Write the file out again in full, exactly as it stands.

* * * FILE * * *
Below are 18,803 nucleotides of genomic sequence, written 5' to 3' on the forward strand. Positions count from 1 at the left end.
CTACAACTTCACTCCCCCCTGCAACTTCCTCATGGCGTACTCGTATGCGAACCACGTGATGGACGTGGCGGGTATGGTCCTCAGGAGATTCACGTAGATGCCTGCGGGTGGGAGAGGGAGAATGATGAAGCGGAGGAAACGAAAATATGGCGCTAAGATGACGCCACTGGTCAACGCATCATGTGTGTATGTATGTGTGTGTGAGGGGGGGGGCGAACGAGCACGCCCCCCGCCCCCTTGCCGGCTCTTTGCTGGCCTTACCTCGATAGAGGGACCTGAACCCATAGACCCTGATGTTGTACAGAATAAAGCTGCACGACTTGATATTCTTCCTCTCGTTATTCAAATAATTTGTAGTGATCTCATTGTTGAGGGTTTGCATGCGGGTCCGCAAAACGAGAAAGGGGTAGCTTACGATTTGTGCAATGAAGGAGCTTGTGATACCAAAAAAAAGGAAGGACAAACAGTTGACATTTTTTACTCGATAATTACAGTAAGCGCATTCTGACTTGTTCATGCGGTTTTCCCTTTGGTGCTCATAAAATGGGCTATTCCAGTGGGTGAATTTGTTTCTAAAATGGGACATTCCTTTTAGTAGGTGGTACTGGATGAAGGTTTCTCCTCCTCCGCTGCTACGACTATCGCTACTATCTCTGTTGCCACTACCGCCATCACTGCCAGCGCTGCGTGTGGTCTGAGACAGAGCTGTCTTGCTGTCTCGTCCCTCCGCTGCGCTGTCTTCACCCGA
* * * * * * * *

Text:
Below are 18,803 nucleotides of genomic sequence, written 5' to 3' on the forward strand. Positions count from 1 at the left end.
CTACAACTTCACTCCCCCCTGCAACTTCCTCATGGCGTACTCGTATGCGAACCACGTGATGGACGTGGCGGGTATGGTCCTCAGGAGATTCACGTAGATGCCTGCGGGTGGGAGAGGGAGAATGATGAAGCGGAGGAAACGAAAATATGGCGCTAAGATGACGCCACTGGTCAACGCATCATGTGTGTATGTATGTGTGTGTGAGGGGGGGGGCGAACGAGCACGCCCCCCGCCCCCTTGCCGGCTCTTTGCTGGCCTTACCTCGATAGAGGGACCTGAACCCATAGACCCTGATGTTGTACAGAATAAAGCTGCACGACTTGATATTCTTCCTCTCGTTATTCAAATAATTTGTAGTGATCTCATTGTTGAGGGTTTGCATGCGGGTCCGCAAAACGAGAAAGGGGTAGCTTACGATTTGTGCAATGAAGGAGCTTGTGATACCAAAAAAAAGGAAGGACAAACAGTTGACATTTTTTACTCGATAATTACAGTAAGCGCATTCTGACTTGTTCATGCGGTTTTCCCTTTGGTGCTCATAAAATGGGCTATTCCAGTGGGTGAATTTGTTTCTAAAATGGGACATTCCTTTTAGTAGGTGGTACTGGATGAAGGTTTCTCCTCCTCCGCTGCTACGACTATCGCTACTATCTCTGTTGCCACTACCGCCATCACTGCCAGCGCTGCGTGTGGTCTGAGACAGAGCTGTCTTGCTGTCTCGTCCCTCCGCTGCGCTGTCTTCACCCGA